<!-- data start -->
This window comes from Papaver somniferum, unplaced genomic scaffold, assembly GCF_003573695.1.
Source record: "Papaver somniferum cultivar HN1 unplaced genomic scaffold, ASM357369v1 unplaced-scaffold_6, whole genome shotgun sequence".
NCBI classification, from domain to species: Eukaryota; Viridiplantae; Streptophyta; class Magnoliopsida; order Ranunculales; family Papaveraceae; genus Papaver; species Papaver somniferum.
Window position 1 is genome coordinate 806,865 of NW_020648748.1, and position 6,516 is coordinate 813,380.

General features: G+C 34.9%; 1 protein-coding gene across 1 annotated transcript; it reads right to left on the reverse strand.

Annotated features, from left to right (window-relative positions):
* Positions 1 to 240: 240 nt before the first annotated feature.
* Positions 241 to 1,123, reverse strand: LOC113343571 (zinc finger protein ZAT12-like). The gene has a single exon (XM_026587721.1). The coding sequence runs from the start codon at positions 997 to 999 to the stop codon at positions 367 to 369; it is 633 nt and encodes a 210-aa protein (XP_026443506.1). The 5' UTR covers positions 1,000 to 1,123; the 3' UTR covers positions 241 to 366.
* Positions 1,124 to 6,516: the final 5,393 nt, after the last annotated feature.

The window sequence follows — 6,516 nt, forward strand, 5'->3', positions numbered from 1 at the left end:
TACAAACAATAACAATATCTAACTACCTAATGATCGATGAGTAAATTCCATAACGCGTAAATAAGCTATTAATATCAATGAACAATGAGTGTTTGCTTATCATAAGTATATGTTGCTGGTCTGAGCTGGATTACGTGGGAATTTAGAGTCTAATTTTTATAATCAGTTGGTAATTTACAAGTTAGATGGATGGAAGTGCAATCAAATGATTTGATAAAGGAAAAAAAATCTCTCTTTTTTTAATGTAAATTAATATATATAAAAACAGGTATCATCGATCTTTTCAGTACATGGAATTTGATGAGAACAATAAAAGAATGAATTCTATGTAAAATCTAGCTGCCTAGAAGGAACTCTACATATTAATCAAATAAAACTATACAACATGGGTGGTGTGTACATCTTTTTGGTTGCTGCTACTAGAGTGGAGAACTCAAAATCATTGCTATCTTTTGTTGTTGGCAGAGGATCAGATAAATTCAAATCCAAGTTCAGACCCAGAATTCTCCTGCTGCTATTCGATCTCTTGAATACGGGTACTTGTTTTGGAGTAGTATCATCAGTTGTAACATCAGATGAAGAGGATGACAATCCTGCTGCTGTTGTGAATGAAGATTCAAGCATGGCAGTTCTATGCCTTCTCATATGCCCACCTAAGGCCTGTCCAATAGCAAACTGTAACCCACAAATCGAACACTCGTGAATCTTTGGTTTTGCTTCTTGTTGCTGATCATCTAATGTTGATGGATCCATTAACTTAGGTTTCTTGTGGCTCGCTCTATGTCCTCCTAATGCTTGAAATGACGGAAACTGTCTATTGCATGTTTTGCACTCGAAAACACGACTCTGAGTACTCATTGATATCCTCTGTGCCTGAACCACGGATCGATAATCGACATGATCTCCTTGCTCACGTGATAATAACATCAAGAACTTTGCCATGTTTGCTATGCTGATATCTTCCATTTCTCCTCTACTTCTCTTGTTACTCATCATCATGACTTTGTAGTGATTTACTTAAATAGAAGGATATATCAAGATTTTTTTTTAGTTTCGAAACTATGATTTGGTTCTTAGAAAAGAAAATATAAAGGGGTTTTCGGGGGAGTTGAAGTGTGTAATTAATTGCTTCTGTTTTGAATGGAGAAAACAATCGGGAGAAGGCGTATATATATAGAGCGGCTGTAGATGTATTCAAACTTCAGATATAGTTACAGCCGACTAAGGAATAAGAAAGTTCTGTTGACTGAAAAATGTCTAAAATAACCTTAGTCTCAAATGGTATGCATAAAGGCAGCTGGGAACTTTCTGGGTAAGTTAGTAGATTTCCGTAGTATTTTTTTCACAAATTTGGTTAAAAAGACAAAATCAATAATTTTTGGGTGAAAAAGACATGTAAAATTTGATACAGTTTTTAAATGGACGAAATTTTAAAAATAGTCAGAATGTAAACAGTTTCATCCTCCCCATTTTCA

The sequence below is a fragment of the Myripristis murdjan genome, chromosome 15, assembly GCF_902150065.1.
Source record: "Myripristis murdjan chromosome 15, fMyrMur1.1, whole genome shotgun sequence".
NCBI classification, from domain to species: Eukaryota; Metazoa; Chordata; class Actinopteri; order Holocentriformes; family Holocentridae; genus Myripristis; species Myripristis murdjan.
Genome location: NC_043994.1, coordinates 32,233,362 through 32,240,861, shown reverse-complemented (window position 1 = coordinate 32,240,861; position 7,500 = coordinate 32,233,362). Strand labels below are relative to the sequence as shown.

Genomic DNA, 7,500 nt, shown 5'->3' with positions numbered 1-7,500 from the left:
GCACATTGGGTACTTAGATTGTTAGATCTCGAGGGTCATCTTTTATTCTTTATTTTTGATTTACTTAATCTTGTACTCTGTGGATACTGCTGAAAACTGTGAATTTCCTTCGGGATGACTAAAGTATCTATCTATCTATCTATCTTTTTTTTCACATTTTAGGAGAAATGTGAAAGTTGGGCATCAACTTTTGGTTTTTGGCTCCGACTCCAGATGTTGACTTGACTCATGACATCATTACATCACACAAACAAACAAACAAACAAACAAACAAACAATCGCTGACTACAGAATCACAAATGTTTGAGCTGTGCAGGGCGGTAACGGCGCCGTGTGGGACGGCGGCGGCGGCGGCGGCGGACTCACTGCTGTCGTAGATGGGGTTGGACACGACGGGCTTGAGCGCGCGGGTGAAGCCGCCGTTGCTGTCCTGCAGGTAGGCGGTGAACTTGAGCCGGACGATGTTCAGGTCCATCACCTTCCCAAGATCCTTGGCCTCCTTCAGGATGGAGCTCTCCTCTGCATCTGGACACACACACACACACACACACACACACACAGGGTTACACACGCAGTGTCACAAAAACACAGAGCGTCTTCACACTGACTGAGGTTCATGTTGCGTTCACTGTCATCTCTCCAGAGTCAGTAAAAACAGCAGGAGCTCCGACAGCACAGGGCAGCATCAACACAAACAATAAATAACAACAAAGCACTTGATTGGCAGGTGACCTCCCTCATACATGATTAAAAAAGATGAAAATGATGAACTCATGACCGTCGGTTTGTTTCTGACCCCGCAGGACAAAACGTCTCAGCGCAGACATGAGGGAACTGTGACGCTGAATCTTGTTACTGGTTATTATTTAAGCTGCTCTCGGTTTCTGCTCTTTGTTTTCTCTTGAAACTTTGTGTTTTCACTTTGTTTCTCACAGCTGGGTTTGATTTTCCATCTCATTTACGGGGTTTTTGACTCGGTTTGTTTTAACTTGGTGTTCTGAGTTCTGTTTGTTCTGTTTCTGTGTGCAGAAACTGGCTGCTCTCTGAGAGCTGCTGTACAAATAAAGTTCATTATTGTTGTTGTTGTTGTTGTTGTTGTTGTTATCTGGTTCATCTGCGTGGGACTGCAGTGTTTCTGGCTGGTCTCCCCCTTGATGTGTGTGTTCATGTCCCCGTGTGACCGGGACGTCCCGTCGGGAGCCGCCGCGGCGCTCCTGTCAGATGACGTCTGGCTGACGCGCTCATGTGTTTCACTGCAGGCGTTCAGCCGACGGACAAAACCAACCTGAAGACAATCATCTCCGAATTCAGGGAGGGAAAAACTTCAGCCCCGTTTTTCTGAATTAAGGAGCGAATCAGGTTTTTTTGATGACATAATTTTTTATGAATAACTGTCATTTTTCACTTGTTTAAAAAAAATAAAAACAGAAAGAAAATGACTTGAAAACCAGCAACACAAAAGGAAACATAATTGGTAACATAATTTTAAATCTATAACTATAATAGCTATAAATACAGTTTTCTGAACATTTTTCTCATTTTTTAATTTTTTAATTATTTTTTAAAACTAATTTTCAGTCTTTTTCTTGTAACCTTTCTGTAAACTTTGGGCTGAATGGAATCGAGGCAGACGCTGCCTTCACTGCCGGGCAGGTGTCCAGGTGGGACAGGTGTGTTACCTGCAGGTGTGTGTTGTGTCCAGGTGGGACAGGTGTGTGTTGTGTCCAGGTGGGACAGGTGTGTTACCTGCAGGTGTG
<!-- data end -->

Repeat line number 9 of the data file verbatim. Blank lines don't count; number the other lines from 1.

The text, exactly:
* Positions 1,124 to 6,516: the final 5,393 nt, after the last annotated feature.